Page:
I get it. Thanks for the clear up. I guess the problem lies the fact Boundless tries to be in the middle too much. For example, they fully supported Carolyn McCulley's writings and yet they have Debbie's article as well as somewhat to say they are pro-marriage or something. There are articles that they support but don't necessarily agree with some of their premises on some aspect, which can be difficult for a lot of readers to keep their mouth shut about it, especially when some of those aspect aren't always logical.

However, I see your point. I'm sorry that I came out too strong. The thing is that the importance of the service of marriage and celibate singleness should be the least debated, not the most. I'm serious. I don't mind hearing different ideas but this GoS vs marriage mandate is retarded. There are more serious ones to really debate about. I guess it's because you are so passionate for your views (not a bad thing) that I misunderstood you. I didn't mean too

Anakin Niceguy said...

I'm with you on this on, PC. The marriage mandate doctrine is not harmless. It has the potential to spread the following heretical doctrines:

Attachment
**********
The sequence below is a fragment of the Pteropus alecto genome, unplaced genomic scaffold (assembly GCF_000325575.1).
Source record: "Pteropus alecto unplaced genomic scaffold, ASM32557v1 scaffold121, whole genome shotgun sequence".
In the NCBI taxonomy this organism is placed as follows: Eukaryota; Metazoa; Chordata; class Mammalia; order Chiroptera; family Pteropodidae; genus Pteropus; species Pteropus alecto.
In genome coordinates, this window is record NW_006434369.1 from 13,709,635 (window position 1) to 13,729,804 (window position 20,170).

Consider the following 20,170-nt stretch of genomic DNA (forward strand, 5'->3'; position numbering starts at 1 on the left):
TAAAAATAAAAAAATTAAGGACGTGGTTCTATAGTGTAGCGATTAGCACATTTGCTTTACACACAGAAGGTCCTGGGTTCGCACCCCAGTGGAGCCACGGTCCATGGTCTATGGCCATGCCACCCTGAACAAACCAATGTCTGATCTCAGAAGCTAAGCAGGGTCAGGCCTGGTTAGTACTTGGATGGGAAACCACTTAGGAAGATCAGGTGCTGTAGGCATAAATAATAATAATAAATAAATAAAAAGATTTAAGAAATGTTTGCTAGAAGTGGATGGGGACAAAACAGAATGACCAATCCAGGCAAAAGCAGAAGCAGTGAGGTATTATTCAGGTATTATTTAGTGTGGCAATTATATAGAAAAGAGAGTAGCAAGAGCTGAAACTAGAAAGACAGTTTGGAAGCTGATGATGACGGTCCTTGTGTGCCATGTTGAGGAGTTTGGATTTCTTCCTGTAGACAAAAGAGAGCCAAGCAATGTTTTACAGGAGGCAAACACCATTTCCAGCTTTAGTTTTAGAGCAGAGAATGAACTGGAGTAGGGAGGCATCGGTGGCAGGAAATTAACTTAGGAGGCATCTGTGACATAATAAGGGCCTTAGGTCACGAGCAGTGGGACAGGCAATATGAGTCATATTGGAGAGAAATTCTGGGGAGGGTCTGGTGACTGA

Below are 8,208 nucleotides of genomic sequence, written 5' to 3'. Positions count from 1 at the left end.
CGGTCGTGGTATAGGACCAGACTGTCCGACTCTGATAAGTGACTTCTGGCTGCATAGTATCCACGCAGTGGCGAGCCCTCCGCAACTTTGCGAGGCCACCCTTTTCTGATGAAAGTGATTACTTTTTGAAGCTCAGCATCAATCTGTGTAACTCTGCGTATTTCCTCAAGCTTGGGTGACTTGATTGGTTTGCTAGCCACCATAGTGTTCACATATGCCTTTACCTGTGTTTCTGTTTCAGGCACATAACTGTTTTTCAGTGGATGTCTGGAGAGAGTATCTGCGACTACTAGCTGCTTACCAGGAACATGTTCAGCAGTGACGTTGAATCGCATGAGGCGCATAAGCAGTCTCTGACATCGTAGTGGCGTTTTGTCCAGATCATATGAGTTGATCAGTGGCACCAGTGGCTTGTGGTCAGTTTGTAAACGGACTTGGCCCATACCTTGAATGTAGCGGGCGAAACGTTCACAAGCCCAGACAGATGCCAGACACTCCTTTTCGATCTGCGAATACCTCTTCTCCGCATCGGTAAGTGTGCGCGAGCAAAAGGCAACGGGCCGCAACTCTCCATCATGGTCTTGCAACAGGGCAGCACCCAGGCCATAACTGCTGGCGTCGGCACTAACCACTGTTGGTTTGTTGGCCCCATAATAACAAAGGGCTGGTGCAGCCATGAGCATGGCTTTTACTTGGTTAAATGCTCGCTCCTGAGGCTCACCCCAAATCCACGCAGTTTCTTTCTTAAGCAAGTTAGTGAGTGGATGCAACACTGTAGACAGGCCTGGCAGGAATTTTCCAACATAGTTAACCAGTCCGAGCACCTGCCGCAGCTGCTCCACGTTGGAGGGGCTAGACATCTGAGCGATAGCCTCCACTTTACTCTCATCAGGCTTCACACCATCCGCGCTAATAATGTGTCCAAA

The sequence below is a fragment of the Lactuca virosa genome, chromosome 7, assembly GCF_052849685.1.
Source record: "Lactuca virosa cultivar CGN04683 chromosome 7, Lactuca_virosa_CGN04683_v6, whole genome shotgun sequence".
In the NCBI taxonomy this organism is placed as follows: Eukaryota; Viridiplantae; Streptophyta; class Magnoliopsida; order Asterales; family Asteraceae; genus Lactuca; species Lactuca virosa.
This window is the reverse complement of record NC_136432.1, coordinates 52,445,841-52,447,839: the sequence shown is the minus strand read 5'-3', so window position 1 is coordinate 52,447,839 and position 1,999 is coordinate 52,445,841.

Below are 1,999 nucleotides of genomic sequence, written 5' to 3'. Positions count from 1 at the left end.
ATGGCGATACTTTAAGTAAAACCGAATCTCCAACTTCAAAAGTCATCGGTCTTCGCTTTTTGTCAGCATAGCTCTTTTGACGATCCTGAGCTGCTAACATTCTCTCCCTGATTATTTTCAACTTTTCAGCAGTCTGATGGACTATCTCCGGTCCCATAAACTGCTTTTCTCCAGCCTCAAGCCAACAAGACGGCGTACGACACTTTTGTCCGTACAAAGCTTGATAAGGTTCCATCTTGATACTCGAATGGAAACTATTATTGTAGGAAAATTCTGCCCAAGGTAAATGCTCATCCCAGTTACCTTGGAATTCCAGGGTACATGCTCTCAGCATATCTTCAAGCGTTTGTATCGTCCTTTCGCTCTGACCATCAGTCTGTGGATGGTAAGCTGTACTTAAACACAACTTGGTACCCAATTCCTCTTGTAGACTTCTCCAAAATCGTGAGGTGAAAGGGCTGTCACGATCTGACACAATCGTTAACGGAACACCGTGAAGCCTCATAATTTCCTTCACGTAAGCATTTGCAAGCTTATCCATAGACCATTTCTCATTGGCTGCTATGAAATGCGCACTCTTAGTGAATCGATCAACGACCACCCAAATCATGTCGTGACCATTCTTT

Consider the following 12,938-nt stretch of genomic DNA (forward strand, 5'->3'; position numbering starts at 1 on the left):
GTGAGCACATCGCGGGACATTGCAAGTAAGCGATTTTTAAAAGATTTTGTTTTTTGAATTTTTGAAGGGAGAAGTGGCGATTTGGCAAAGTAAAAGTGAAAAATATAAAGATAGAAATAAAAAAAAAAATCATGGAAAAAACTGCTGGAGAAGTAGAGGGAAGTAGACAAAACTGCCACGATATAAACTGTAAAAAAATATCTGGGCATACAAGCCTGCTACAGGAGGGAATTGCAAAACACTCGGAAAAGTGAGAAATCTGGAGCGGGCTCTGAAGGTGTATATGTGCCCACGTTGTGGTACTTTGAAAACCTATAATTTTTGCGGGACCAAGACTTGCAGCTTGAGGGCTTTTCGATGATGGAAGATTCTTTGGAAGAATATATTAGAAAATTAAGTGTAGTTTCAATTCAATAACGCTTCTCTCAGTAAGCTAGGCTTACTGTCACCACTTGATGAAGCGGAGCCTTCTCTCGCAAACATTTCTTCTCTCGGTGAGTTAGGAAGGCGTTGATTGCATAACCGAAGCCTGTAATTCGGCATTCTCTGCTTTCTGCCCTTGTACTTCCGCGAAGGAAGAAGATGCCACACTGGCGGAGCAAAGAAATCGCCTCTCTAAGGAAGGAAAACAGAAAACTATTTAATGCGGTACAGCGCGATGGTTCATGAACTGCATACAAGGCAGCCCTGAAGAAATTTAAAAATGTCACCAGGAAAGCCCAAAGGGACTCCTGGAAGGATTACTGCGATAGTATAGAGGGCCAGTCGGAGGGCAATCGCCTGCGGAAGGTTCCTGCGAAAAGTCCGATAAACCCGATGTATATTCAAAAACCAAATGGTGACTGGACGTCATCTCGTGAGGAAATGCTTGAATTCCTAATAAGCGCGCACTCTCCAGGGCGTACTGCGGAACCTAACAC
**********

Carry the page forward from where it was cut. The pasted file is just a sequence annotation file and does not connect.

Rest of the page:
1. The Church is expanded by family ties rather than by sinners regenerated through saving faith in Christ's atonement.

2. God leaves most believers without the means to be chaste; therefore they must get married or be doomed to sin.

3. For most believers, being single is sinful, therefore one's standing before God depends on the willing cooperation of one member of the opposite sex.

Men don't need to get married in order to live meaningful lives before God. While marriage may be often helpful for chastity, it is not necessary for such nor always desirable.

PuritanCalvinist said...

Hey, Songbird,

I agree with you about this stuff. The only reason I am dealing with it is because of the sociological implications the movement has for single men. If this were just a few people who were presenting some weird teaching on the internet, I wouldn't give them the time of day. The problem is that they have the support of folks like Albert Mohler, James Dobson, and Candace and Steve Watters. Until these leaders come out and say that they were wrong to support this movement, we have to protect the single men of the church by holding these teachers accountable for the unbiblical things they teach.